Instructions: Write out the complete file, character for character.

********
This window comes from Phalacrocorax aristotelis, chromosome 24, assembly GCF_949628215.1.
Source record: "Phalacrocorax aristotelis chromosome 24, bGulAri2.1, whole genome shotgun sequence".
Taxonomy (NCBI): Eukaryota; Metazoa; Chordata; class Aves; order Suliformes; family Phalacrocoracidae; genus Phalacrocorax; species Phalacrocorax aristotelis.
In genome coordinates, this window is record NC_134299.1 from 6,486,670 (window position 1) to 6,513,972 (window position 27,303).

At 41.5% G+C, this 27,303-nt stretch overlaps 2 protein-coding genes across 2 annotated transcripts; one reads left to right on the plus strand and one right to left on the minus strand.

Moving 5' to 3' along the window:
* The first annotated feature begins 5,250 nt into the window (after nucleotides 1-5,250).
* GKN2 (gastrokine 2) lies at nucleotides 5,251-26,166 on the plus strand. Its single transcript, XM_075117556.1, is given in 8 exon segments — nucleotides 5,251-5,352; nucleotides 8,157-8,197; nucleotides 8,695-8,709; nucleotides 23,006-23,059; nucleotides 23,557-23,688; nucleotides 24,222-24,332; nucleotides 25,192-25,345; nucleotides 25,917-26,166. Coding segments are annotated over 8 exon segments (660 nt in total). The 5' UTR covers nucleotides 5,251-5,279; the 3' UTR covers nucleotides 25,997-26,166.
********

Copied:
This window comes from Phalacrocorax aristotelis, chromosome 24, assembly GCF_949628215.1.
Source record: "Phalacrocorax aristotelis chromosome 24, bGulAri2.1, whole genome shotgun sequence".
Taxonomy (NCBI): Eukaryota; Metazoa; Chordata; class Aves; order Suliformes; family Phalacrocoracidae; genus Phalacrocorax; species Phalacrocorax aristotelis.
In genome coordinates, this window is record NC_134299.1 from 6,486,670 (window position 1) to 6,513,972 (window position 27,303).

At 41.5% G+C, this 27,303-nt stretch overlaps 2 protein-coding genes across 2 annotated transcripts; one reads left to right on the plus strand and one right to left on the minus strand.

Moving 5' to 3' along the window:
* The first annotated feature begins 5,250 nt into the window (after nucleotides 1-5,250).
* GKN2 (gastrokine 2) lies at nucleotides 5,251-26,166 on the plus strand. Its single transcript, XM_075117556.1, is given in 8 exon segments — nucleotides 5,251-5,352; nucleotides 8,157-8,197; nucleotides 8,695-8,709; nucleotides 23,006-23,059; nucleotides 23,557-23,688; nucleotides 24,222-24,332; nucleotides 25,192-25,345; nucleotides 25,917-26,166. Coding segments are annotated over 8 exon segments (660 nt in total). The 5' UTR covers nucleotides 5,251-5,279; the 3' UTR covers nucleotides 25,997-26,166.